Human brucellosis can be caused by various Brucella species. The genus currently comprises 12 validly published species which are genetically highly related to each other [7,8]. Brucella melitensis is by far the most frequently observed causative agent of human infection. Based on DNA-DNA hybridization studies that revealed DNA-DNA homologies of >80%, all classical species might be attributed to a single species with several biovars [9]. However, due to historic reasons, species-specific predilections for particular animal hosts, biochemical features etc. the Subcommittee on the taxonomy of Brucella agreed in 2003 on a return to the pre-1986 taxonomic opinion with a six species concept (B. abortus, B. canis, B. melitensis, B. neotomae, B. ovis, B. suis) [10].

Multiple Locus Variable Number Tandem-Repeat (VNTR) Analysis (MLVA) has become a major molecular typing method to characterize several pathogenic bacterial species. Brucella MLVA-16 scheme has been proven to be a valuable tool in epidemiological trace-back investigations with high discriminatory power in several studies [1117]. Recently, a full genome SNP-based phylogenetic analysis was published and could provide another powerful tool for intraspecies discrimination of Brucella [18].

Increasing numbers of brucellosis cases in Germany in 2014 and 2015 triggered us to investigate the geographic origin of strains isolated in Germany. Using the National Consultant Lab´s collection of clinical isolates of B. melitensis originating from 57 patients diagnosed as brucellosis cases in Germany since 2014, our study was designed (i) to trace back the strains to their geographic origin; (ii) to compare the resolution of WGS-based SNP-typing with the standard MLVA-16 genotyping; (iii) to determine genetic variation within the genomes of the strains that could affect molecular diagnostic or typing assays using next-generation sequencing technology.

Material and methods


All available strains from culture-positive cases of human brucellosis that had been processed by the National Consultant Laboratory for Brucella and that had been identified as B. melitensis by real-time and conventional PCR methods between January 2014 and June 2016 (n = 57) were subjected to whole genome sequencing (WGS). Patient histories were evaluated for travel to or residence in countries known to be endemic for brucellosis. To enlarge the covered region of geographic origin as well as to consider genomic variation over time, six strains of cases from previous years were also added to the strain collection. To assess the reproducibility of applied methods, biological (i.e. one patient, but different isolates) and technical (i.e. one isolate, but different sequence libraries) replicates were included. Overall, isolates from 63 individual patients from 17 countries were analysed (see Table 1 and S1 Table).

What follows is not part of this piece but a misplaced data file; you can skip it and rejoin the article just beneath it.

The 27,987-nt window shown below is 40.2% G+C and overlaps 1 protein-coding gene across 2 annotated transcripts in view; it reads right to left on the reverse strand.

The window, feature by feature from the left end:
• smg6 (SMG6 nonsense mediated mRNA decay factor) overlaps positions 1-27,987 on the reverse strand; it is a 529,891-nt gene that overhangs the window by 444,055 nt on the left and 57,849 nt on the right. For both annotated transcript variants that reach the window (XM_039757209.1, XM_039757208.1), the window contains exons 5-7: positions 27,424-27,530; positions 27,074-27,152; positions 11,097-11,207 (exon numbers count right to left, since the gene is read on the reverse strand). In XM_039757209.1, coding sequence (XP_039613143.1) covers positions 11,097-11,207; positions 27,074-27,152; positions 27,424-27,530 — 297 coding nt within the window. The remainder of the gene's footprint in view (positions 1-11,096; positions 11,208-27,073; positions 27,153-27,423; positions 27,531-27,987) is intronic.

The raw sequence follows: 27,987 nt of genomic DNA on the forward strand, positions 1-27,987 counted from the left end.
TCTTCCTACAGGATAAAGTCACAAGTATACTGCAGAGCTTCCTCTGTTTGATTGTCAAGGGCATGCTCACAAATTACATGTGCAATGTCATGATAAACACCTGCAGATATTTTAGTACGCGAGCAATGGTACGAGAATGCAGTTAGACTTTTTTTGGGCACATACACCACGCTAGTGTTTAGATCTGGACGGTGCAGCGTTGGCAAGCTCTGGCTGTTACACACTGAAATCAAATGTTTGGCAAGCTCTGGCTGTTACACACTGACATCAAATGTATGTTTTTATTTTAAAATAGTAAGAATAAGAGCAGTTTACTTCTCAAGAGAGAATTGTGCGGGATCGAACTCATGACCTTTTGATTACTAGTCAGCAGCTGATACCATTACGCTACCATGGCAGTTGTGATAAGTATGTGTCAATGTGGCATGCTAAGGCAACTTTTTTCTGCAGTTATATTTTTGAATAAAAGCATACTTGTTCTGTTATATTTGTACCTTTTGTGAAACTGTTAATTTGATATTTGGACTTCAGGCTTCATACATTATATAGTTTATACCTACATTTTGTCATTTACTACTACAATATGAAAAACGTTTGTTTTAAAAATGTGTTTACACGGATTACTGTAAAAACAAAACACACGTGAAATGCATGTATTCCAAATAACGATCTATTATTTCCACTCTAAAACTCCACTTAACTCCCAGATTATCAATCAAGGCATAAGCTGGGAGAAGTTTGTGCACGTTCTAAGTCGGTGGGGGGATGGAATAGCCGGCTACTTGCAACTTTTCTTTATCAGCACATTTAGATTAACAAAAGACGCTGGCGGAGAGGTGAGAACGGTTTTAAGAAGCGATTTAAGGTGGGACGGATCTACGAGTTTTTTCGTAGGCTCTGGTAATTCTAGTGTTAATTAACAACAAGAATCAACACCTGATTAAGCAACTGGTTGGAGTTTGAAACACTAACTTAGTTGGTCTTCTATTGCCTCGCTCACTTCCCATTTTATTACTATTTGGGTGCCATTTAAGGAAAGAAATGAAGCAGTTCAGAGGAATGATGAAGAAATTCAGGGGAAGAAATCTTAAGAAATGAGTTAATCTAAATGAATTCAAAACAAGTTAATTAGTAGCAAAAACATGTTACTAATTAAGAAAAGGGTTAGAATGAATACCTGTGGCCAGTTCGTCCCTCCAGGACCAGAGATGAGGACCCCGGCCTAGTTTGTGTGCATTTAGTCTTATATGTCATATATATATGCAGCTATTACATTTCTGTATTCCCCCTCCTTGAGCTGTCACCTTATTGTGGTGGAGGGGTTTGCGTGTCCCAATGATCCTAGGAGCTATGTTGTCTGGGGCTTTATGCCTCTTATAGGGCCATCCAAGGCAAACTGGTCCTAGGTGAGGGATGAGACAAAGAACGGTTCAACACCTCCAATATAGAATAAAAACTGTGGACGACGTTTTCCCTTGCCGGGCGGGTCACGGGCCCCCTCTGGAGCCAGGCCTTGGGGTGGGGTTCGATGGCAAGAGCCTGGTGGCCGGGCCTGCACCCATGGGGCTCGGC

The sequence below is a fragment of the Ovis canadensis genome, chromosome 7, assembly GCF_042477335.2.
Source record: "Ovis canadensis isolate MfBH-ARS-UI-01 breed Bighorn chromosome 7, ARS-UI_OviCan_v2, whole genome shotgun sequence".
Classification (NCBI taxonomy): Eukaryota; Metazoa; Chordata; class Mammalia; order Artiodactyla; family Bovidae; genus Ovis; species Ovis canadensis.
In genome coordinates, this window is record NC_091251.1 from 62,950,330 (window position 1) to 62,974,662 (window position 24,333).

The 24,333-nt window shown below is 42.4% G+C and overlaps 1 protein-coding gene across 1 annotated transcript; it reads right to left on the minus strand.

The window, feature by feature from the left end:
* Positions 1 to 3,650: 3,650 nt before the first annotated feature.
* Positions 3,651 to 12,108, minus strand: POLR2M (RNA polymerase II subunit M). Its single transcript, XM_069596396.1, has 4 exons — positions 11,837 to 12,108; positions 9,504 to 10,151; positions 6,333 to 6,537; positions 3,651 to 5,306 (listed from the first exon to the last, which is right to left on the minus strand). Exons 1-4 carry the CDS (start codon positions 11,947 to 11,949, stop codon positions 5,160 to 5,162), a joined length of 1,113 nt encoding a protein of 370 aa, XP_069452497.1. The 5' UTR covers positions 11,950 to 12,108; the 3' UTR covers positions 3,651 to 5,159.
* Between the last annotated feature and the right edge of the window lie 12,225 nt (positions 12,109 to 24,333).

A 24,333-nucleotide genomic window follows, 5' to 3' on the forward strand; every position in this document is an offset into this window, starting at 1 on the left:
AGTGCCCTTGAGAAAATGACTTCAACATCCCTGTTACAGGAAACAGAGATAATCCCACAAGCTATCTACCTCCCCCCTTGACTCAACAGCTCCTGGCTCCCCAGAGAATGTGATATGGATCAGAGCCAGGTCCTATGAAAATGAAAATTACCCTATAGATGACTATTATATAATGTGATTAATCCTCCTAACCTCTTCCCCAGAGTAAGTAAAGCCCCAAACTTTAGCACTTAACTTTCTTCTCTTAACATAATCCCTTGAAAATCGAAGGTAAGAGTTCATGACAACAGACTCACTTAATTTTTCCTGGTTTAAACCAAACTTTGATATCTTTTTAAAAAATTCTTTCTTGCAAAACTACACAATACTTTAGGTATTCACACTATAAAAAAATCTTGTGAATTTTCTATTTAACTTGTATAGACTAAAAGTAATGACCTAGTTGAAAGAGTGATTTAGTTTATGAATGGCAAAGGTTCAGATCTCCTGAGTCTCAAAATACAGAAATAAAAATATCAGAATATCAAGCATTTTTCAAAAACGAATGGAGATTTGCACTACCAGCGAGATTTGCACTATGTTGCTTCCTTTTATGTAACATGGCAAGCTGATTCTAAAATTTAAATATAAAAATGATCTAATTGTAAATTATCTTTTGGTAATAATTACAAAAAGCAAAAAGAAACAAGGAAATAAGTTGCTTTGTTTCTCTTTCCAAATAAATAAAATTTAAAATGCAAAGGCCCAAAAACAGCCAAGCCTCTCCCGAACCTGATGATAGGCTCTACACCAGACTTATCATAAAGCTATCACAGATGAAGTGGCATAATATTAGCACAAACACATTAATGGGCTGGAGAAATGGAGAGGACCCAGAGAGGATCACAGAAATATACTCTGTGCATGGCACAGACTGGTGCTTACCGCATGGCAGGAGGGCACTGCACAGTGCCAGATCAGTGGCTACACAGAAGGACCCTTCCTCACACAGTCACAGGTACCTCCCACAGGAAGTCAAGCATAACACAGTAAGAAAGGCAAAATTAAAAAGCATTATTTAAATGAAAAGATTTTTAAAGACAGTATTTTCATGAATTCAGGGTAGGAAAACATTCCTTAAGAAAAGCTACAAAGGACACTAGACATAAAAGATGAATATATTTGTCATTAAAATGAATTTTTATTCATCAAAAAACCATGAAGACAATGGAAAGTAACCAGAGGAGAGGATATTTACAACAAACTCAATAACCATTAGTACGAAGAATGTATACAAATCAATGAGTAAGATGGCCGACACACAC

Table 1. Summary of samples grouped by country of origin.

Whole genome sequencing

Strains were re-cultivated from MicroBank vials by standard procedures. Pure colonies were picked and inactivated using an ethanol-based in-house protocol. Genomic DNA was isolated according to manufacturer's tissue protocol of QIAamp DNA Mini Kit (Qiagen). DNA concentration was determined by use of a Qubit® 2.0 Fluorometer (Thermo Fisher Scientific) and the Qubit® dsDNA high sensitivity assay kit (Thermo Fisher Scientific). Nextera® XT DNA Library Preparation kit (Illumina) with an input DNA amount of 1 to 3 ng was used for library preparation. Finally, whole genome sequencing was performed on a MiSeq instrument (Illumina) with corresponding MiSeq Reagent Kit v3 (600 cycle) chemistry.

Post-sequencing data processing

The sequenced paired-end reads were assembled with SPAdes v3.9 [19]. Even with DNA fragment sizes of about 550 bp, short reads will not assemble into a single contig for each of the two chromosomes, as the B. melitensis genome contains rRNA operons as well as insertion sequence elements. For identification of a reference sequence with the most similar nucleotide identity we randomly picked five assemblies of our sequenced strains and compared them with all nine already available complete genomes (NCBI) using blastn. B. melitensis M5-90 (GenBank accessions CP001851 and CP001852) showed the highest similarity rather than the commonly used reference strain B. melitensis 16M.